A fresh face gets taste of big stage
NEW YORK -- The first time she heard the news, 17-year-old
Sometimes, we forget. By tournament's end, everything about a Grand Slam event is massive -- the winner's check, the TV audience, the mountainous pile of a fortnight's worth of video and data and words and photographs, the very idea of history being made. Roger and Rafa and Venus and Serena and the rest of tennis' stars have heard the thunderous crowds, seen the winking, uncountable flashbulbs, for years. They are used to living large. We forget that somewhere, at some point, they all started small.
Christina McHale, an amateur ranked No. 381 in the world, grew up in Englewood Cliffs, N.J. The Open has long been a Labor Day weekend rite for her family; for years father
They'd never once been in Ashe at night. Knew all the stars who had owned that stage: Agassi, Sampras, Seles, Graf. Heard about the unique scene: The biggest tennis stadium in the world, that windy, steep-walled vessel for 23,763 mouthy New Yorkers, had in 12 years become tennis' most raucous venue, mostly because of its singular after-dark feel, when the moon rises and the drinks flow. Courtside? It feels like you're sitting at the bottom of a well. "It's one of those cool experiences that you really can't explain until you get the opportunity to do,"
McHale's only previous Grand Slam experience was a first-round loss at this year's Australian Open. She received an automatic wild card into the U.S. Open draw by winning the USTA Girls' 18s National Championships last month, then beat her first top-100 opponent ever,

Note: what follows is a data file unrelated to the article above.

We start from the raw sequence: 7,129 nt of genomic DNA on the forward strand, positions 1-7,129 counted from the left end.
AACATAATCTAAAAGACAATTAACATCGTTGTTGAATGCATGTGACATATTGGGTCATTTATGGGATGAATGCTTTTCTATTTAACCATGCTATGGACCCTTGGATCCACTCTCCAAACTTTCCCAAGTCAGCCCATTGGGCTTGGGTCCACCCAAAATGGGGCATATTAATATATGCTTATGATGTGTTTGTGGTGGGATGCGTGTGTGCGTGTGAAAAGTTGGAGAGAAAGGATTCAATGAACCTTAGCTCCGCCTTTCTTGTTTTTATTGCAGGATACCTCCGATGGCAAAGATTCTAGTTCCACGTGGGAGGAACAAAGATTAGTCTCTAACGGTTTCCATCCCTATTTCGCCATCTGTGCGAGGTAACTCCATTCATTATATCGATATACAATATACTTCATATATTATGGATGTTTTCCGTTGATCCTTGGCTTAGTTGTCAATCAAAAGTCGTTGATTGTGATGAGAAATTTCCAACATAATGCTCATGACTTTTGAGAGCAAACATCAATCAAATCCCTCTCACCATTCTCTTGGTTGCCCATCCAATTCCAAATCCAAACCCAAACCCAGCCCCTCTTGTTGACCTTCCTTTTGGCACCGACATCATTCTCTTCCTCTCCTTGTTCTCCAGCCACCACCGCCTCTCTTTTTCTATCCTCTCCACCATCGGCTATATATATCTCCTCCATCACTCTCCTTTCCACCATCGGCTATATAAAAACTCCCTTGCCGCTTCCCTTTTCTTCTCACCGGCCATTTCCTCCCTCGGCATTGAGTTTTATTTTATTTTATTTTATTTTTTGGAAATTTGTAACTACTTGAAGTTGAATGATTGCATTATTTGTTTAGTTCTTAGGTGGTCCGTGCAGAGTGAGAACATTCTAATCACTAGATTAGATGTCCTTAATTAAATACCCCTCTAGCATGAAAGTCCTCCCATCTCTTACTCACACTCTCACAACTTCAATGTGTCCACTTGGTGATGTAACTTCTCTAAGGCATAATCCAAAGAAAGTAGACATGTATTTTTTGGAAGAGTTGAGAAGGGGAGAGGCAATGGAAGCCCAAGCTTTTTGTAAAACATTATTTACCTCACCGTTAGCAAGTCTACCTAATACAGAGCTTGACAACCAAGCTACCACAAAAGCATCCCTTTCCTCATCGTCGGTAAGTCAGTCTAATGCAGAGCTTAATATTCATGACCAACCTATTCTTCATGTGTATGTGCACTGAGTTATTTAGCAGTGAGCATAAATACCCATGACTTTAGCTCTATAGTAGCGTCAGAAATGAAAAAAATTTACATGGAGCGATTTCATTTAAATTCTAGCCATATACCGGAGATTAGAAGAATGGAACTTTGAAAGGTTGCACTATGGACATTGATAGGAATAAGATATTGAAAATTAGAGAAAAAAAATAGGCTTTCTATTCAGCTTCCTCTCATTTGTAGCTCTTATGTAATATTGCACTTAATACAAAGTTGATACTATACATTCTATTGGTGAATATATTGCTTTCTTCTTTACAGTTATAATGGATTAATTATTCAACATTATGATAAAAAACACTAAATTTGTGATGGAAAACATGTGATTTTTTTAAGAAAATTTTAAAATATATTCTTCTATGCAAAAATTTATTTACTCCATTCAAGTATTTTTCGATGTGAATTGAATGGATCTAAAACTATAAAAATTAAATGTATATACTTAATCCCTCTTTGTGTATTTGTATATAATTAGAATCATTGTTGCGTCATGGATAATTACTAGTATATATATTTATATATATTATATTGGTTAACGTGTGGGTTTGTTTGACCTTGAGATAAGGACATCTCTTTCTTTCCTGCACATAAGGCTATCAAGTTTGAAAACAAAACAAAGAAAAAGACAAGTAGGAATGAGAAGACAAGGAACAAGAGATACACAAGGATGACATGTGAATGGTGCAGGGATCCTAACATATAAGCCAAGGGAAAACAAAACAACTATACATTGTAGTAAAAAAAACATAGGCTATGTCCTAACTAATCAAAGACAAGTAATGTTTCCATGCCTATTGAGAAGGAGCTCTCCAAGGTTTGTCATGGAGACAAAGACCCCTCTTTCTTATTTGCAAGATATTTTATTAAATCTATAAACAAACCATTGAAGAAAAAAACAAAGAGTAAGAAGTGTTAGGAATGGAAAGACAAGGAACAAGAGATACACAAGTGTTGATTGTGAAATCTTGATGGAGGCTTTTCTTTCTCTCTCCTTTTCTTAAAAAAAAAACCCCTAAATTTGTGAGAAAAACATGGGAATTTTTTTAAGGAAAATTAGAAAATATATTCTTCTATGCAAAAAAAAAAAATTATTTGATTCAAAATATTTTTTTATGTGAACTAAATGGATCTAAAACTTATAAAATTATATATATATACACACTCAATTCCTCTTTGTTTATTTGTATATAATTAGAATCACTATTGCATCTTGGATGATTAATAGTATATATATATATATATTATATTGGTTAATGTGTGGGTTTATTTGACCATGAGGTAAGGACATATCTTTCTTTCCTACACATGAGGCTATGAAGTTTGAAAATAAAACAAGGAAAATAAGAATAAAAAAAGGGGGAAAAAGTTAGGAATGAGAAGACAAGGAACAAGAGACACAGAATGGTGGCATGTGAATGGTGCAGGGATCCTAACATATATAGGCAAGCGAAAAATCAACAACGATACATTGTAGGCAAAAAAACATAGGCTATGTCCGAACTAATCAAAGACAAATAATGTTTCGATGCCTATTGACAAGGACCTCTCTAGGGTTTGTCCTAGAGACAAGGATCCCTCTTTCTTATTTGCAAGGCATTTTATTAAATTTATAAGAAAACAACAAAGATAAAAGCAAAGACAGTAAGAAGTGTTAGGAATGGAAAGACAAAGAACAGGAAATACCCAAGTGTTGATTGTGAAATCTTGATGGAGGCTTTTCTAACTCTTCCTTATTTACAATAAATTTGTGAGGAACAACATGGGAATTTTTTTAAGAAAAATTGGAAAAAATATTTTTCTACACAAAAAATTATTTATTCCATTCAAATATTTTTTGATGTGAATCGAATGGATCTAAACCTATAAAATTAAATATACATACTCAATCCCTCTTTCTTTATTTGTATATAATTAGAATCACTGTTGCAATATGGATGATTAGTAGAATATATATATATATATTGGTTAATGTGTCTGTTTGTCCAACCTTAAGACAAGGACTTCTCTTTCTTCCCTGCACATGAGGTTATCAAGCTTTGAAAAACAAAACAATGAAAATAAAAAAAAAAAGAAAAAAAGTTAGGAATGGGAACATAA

Yet, though Christina is shorter and less powerful, she's tougher than she seems: At 15, she decided to move away from home and down to the USTA training center in Boca Raton, Fla.; that same year, after losing seven straight matches in the juniors to her older sister, Christina coolly decided she'd had enough. It was the 2007 Girls' 18s Clay Court Championships in Memphis: Christina was about to play Lauren in the quarterfinals.
"Dad, I'm winning this," Christina said beforehand, then beat her older sister in straight sets, for the first "and the last" time, Lauren said. She hasn't played Christina since.
"That was absolutely awful," Margarita said. "Lauren called after, she was hiding behind a tree or something and she said, 'I just can't face anyone. I am destroyed -- totally destroyed.' So I'm crying with Lauren and then Christina called and said, 'I won! I won!' "
Lauren dropped off the pro tennis path soon after, decided to play college tennis at Princeton -- and drove into Queens with her parents Thursday afternoon. "Since they took two different routes, now they love each other," Margarita says. "Lauren is right there; she's Christina's biggest fan."
It was nearing 5 o'clock as she spoke. The day schedule was already pressing into the night's,
"There's such a big difference between Christina and Sharapova -- just huge," Margarita said. "To have a big upset? The odds are not there. I just want her to play her best, and then I'm going to be thrilled. But if she doesn't, she's going to be very upset and it's going to be difficult to be in the same house. If she says, 'I blew it, I couldn't hit a ball, I was nervous,' she's going to be very hard on herself tonight. And we're going to be very quiet."